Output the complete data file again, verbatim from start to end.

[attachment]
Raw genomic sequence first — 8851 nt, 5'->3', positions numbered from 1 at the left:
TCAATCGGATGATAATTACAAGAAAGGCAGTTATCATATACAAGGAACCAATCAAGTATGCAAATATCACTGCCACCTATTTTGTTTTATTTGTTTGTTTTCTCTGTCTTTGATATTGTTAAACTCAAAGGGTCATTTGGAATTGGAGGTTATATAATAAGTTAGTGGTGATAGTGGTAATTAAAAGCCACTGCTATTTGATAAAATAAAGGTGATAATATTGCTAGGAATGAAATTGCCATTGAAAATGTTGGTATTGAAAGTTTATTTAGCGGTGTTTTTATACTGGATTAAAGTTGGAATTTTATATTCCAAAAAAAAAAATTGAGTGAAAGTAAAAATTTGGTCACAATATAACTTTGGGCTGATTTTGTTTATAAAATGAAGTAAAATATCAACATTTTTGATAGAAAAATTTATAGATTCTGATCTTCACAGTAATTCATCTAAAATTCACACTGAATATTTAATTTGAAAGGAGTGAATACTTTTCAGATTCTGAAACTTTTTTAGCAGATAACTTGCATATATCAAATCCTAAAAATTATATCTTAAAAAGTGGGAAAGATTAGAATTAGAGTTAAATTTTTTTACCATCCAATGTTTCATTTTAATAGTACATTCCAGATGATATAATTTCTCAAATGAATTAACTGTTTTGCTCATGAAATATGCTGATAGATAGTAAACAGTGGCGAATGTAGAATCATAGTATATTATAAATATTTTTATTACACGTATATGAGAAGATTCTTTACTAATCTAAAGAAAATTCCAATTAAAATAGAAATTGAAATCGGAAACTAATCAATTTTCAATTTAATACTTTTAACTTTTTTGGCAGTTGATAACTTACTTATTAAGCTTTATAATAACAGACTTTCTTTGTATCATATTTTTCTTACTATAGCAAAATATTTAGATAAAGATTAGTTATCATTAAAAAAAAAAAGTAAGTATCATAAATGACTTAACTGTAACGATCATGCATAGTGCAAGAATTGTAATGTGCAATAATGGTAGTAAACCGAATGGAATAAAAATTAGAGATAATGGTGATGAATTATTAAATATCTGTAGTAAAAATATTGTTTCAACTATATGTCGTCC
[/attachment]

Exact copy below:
Raw genomic sequence first — 8851 nt, 5'->3', positions numbered from 1 at the left:
TCAATCGGATGATAATTACAAGAAAGGCAGTTATCATATACAAGGAACCAATCAAGTATGCAAATATCACTGCCACCTATTTTGTTTTATTTGTTTGTTTTCTCTGTCTTTGATATTGTTAAACTCAAAGGGTCATTTGGAATTGGAGGTTATATAATAAGTTAGTGGTGATAGTGGTAATTAAAAGCCACTGCTATTTGATAAAATAAAGGTGATAATATTGCTAGGAATGAAATTGCCATTGAAAATGTTGGTATTGAAAGTTTATTTAGCGGTGTTTTTATACTGGATTAAAGTTGGAATTTTATATTCCAAAAAAAAAAATTGAGTGAAAGTAAAAATTTGGTCACAATATAACTTTGGGCTGATTTTGTTTATAAAATGAAGTAAAATATCAACATTTTTGATAGAAAAATTTATAGATTCTGATCTTCACAGTAATTCATCTAAAATTCACACTGAATATTTAATTTGAAAGGAGTGAATACTTTTCAGATTCTGAAACTTTTTTAGCAGATAACTTGCATATATCAAATCCTAAAAATTATATCTTAAAAAGTGGGAAAGATTAGAATTAGAGTTAAATTTTTTTACCATCCAATGTTTCATTTTAATAGTACATTCCAGATGATATAATTTCTCAAATGAATTAACTGTTTTGCTCATGAAATATGCTGATAGATAGTAAACAGTGGCGAATGTAGAATCATAGTATATTATAAATATTTTTATTACACGTATATGAGAAGATTCTTTACTAATCTAAAGAAAATTCCAATTAAAATAGAAATTGAAATCGGAAACTAATCAATTTTCAATTTAATACTTTTAACTTTTTTGGCAGTTGATAACTTACTTATTAAGCTTTATAATAACAGACTTTCTTTGTATCATATTTTTCTTACTATAGCAAAATATTTAGATAAAGATTAGTTATCATTAAAAAAAAAAAGTAAGTATCATAAATGACTTAACTGTAACGATCATGCATAGTGCAAGAATTGTAATGTGCAATAATGGTAGTAAACCGAATGGAATAAAAATTAGAGATAATGGTGATGAATTATTAAATATCTGTAGTAAAAATATTGTTTCAACTATATGTCGTCC